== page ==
Donald Trump will bring with him to the American presidency a governing instinct and attitude favorable to the Robber Baron Nationalism of Alexander Hamilton’s Federalist Party and to its successor, Abraham Lincoln’s Golden Age Republicans of 1860 to 1932.
The nationalist traditions of those two great parties echo the themes of Trump’s campaign – tax reductions for business, infrastructure development, trade protectionism, central banking, investment in the military industrial complex, and foreign policy realism.
That Trump’s political inclinations should lean strongly towards Hamiltonian nationalism – and do so despite, in all likelihood, him being unaware of its history – is only natural. Hamilton and Lincoln are the two men most responsible for transforming America into the world’s preeminent power. It was they who gave the Federal Government the centralizing means to fashion conservative economic policy, guide foreign affairs, secure the money supply, conduct trade negotiations, raise a powerful military, and industrialize the nation.
Trump has not come to limit the powers Hamilton and Lincoln left to their conservative heirs, but to wield those powers like a monarch. Trump, far from being a libertarian, sees little problem with government itself; his primary objection to government has been that it was not government under the control of Donald Trump.
With the presidency his, the opportunity to return the Republican Party to its Hamiltonian heritage is before Trump waiting to be seized.
How closely do we expect Trump to adhere to Federalist principles?
The nature of Trump’s tax and health care policies will most be free market. Although Trump has shown signs of favoring progressive policies in both cases, he does not appear as strongly motivated to push them as he is with trade and immigration. Instead he appears satisfied to delegate these issues to his free market advisors who will themselves push them further right in the absence of resistance from Trump.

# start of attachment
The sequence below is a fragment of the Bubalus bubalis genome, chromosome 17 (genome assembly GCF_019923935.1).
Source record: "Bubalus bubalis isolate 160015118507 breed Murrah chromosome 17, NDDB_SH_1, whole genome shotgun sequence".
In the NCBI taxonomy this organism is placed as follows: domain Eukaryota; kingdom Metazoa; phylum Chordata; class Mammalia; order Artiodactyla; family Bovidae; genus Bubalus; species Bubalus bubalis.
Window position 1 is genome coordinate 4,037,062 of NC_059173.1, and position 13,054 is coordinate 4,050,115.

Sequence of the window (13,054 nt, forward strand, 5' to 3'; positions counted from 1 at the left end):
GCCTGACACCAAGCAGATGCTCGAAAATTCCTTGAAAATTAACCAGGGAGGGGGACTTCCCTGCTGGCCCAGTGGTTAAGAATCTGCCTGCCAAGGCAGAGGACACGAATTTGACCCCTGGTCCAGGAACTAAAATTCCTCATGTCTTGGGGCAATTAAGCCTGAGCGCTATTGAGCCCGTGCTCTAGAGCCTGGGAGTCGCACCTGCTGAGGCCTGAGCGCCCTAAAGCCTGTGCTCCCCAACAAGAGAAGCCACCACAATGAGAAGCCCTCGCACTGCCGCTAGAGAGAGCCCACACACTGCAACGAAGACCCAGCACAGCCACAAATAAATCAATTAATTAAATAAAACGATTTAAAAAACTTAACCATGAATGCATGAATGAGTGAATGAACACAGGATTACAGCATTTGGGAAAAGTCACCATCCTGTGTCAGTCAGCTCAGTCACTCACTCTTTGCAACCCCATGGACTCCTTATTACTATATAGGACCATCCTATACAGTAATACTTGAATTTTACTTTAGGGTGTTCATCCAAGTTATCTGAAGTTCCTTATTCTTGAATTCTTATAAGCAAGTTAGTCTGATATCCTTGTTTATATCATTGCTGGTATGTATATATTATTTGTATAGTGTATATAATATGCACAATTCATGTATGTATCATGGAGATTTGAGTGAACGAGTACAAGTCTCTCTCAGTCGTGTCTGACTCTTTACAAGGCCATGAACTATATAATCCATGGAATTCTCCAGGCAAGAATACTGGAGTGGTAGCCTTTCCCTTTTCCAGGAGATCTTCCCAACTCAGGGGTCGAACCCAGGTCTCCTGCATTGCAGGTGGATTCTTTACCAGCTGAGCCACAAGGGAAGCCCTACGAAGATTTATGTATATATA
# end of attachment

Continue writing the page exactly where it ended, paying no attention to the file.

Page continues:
Heavy infrastructure and military spending will garner much more enthusiasm from Trump and will surely pass through the Republican Congress given how many Republican special interests stand to benefit from such projects.
Trade policy will not be implemented easily. Renegotiating existing trade agreements with foreign nations will take time and require the approval of Congress. He may be able to strike a deal with China to end unfair trade practices such as currency manipulation; but this too faces obstacles since China has leverage over the US with its purchases of American debt.
On foreign policy we expect international relations in a Trump administration to follow the realist tradition of Hamilton. Hamilton’s example, set when he firmly opposed the French Revolutionaries in favor of the Bourbons, calls for cooperation with authoritarian regimes where possible, restricting military actions to narrow objectives when a national interest is at stake, and eschewing democratic nation building and humanitarian peacekeeping. Trump will not be isolationist, but selectively interventionist.
The significance of selective intervention to international organizations such as NATO is that the incoming administration will seek reform of existing world forums rather than their abolition (campaign rhetoric to the contrary notwithstanding) because Trump will not have America completely from all international engagements. Instead, existing resources will be consolidated and reallocated to different international priorities.